In late February, having failed in his efforts to form a cabinet comprising of technocrats, the Tunisian prime minister threw in the towel and announced his resignation. Hardliners in Jebali’s own party, led by Ennahida leader Rached Ghannouchi, had rejected his proposal. While announcing his resignation, the prime minister conceded that “there is great disappointment among the people and we must regain their trust and this resignation is the first step.” Jebali also holds the position of secretary general of the Ennahida party. Recent events have, however, shown that his importance in the party has diminished. In the last week of February, the Ennahida chief announced that its candidate to replace Jebali was the interior minister, Ali Larayedh. The latter is identified with the hardline wing of Ennahida. There is speculation that the open rift between the Ennahida chief and the former prime minister could lead to a split in the party’s ranks.




In neighbouring Libya, the second anniversary of the NATO led coup was marked by muted celebrations. Western governments have been busy issuing travel advisories, warning their citizens on the dangers of travelling to Libya. Specific advisories against travelling to Benghazi, the city which NATO helped “liberate,” highlighted the gravity of the security situation in the country. According to reports, policemen cannot venture outside the city limits of Benghazi in uniform for fear of being shot. There has been a proliferation of militias. Many of these militias besides fighting each other also run their own private prisons.


Seif al-Islam al Gaddafi, the former leader’s son, is being held by militia leaders in Zintan. They refuse to release him to the central government and had briefly arrested representatives of the International Criminal Court (ICC) who had gone to question him. The Libyan government had consented to his trial in Libya under ICC supervision. The ICC wants the trial to be held outside Libya, claiming that the situation in Libya would preclude a free and fair trial for Seif al Gaddafi. The Ansar al Shariah, the militia which the Americans have blamed for the killing of their ambassador last year, remains the most powerful militia in Benghazi. The extremists in eastern Libya have been accused of having links with the terrorists involved in January’s attack on an Algerian gas refinery across the border.


Meanwhile, there are moves afoot to debar all those associated with the previous government, including those working in the bureaucracy, from public life. A leading Islamist politician, Abdel Wahab Ahmed Qaid, is demanding the promulgation of a “Political Exclusion Law” which, if passed, would effectively purge the bureaucracy as most of the government servants had worked for the previous government that had ruled Libya for more than 40 years. The supporters of Gaddadi’s egalitarian and pan-African vision will be excluded from participating in the country’s politics. Already entire tribes like the Warfala and towns like Bani Walid and Sirte, have been labelled as anti-national by the new rulers and the victimised. The two cities were the last to fall to the NATO guided rebels who today rule Libya. Gaddafi himself was murdered in cold blood on the outskirts of Bani Walid.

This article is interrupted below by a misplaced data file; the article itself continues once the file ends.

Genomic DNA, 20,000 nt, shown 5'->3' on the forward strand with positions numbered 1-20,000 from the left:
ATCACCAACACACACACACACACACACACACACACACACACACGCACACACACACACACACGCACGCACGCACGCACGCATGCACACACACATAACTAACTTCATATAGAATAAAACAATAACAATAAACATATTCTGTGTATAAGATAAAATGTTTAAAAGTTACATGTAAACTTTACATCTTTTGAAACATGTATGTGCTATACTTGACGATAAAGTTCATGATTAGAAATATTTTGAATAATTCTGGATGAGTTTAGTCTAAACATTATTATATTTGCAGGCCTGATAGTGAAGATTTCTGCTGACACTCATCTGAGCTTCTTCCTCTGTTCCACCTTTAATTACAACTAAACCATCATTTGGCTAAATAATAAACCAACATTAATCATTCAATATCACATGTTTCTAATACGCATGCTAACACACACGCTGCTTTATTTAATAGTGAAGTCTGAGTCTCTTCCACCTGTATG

The Misrata and the Warfala tribes are still at daggers drawn. Sections of the Libyan army have helped the Misrata militia in staging recent attacks on Bani Walid. There are more than 60,000 internally displaced Libyans living in miserable refugee camps. More than half of them belong to the Tawergha tribe, and are victimised because of their support for the previous government and also because of the colour of their skin. The Tawergha were displaced from their town by the Misrata militia. More than 1300 Tawregha were either killed or reported missing.




The Libyan foreign minister, Mohammed Abdelaziz, on a recent visit to Paris, called for help from NATO countries to help safeguard the country’s borders. Libya’s ambassador to the United Nations, Ali Suleiman Aujali, admitted that the top priority for the government is internal security, “Without our security, we cannot build up our country.” Christopher Chivvis from US think tank, the Rand Corporation known for its close links to the Pentagon, has suggested that the US should take the lead in doing more for Libya. Otherwise, he warned that the NATO’s hard won gains in Libya would be imperilled. 


The Libyan government also finds itself enmeshed in corruption scandals. Progressive laws enacted during the Gaddafi era have been rescinded. Libyans are allowed now to take a second wife without the consent of the first wife, reflecting the influence of Islamists in the government. The oil contracts which the Gaddafi government had painstakingly negotiated for the benefit of the Libyan people are being renegotiated in favour of western and Gulf oil companies. (The West and the Gulf emirates had midwifed the so called Libyan “revolution.”) Foreign companies are now granted many years of tax exemption and are allowed to retain 65 per cent of the project value of the contracts. The eastern region, where Benghazi is located, produces around 80 per cent of Libya’s current oil production. The central government in Tripoli has allowed the authorities in Benghazi a great deal of autonomy in striking oil deals. The eastern region is also keen to retain the lion’s share of the royalties. The other regions, bristling with well armed militias, will not allow the East to dictate terms. Libya seems to be in for a long tryst with instability despite all its oil wealth and a small population.